Biography: My name is Matthew Atkinson, and I would like to put forth my name for the office of Treasurer of the Virginia Council for the Social Studies. I started teaching in 2008 and joined the Virginia Council for the Social Studies my first year teaching. I have been in my current teaching location since graduating college. I currently teach AP Government and Politics and Sociology in Henrico County, at Highland Spring High School. I have now been a member of VCSS for 14 years and have served on the Board for the last 13 of those years. I started off small and took on the role of Central Virginia Regional Representative my 1st and 2nd year on the VCSS Board, followed by being nominated to Membership Chair of VCSS in my 3rd year. I have maintained that position for the last 12 years and still today. As well as serving as Membership Chair for the VCSS, I also have for the last six (6) years have served as the Treasurer of VCSS. Throughout this time, I have served the VCSS as Delegate to at least seven (7) National Council for the Social Studies House of Delegates (HOD) session, and was voted in 2019 on to the NCSS HOD Steering Committee for a three-year rotation that will end in 2022. I feel that I am a great candidate for this position, in the last six years I have gained immense knowledge of the accounting of VCSS and have an accurate view of where we have been and where we can go financially in the future and would like to see VCSS grow with the times. As Treasurer I have kept sound records and have at the request of the President of VCSS submitted for the Boards approval, the yearly budget and Quarterly accounting of all accounts of the VCSS in timely and efficient manors. Thank you, for your consideration.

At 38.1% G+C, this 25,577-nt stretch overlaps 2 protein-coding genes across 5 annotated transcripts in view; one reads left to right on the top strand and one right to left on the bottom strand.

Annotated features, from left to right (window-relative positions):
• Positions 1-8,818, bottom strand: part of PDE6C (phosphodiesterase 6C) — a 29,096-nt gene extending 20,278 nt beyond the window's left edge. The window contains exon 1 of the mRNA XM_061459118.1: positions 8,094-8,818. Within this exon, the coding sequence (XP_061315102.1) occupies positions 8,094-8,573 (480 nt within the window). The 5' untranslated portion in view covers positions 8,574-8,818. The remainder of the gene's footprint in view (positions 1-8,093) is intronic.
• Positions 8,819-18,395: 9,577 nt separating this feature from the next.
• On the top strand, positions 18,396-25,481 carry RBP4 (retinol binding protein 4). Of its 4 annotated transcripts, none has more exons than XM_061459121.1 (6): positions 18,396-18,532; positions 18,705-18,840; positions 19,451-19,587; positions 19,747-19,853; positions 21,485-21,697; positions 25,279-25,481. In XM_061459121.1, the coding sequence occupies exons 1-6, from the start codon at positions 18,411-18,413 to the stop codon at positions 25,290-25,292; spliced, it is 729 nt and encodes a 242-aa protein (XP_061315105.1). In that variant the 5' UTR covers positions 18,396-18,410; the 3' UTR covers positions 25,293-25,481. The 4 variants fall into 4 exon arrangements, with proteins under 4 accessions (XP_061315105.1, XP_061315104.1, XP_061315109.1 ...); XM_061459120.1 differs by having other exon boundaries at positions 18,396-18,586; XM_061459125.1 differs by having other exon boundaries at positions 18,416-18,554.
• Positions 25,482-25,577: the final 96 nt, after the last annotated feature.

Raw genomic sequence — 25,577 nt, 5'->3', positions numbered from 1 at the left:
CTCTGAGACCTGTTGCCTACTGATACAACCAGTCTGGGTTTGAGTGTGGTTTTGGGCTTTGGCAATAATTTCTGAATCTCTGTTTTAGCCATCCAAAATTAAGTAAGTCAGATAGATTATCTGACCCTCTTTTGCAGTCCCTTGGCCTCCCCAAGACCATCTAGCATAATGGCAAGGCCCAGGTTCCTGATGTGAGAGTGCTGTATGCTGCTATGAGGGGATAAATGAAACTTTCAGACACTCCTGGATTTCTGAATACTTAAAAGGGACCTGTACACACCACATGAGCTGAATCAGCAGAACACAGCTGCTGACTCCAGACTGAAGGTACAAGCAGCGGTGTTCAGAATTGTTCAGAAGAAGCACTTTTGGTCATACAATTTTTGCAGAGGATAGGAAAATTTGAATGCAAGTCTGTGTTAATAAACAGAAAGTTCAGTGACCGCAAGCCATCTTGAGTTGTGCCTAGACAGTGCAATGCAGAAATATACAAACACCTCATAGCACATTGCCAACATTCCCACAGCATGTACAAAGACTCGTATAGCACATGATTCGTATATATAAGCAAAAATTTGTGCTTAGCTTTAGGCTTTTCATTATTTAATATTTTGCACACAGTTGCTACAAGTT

Position Statement: We are at a very interesting time in our History, it is something that we do not think about often, but we are currently writing our very own History. Within the last few years we have seen major life changing events from COVID-19, the switch to virtual and distance education in less than a week and a presidential campaign. What more can we ask for as a Social Studies educator… A Break, if only, this is the time that we have to keep going and pushing through till the end. Will this end be like things were before, I don’t think they will be, we are paving a new pathway into uncharted territory that we will have to rise up and meet. Just like we will expect our students to as well for we are not isolated we are all in this together and together is where we will find our success. With that being said, one issue that I see faced by many teachers is making the subject matter connect to your students’ lives. We as educators are the keepers of the stories of the past, but sometimes we forget that our students don’t always have the same background and meet us at different levels. We must make social Studies education mean something to all our students, we just can’t teach it as just facts, dates and events. We need to make the story come alive, make it have a relevance to their lives, regardless if they come from the most well-to-do family in the suburbs or from a struggling family living in the urban city. History has a way to open the doors to places and stories that can teach us a million and one things about the world that took place before us and create a world that is more understanding and compassionate about one another.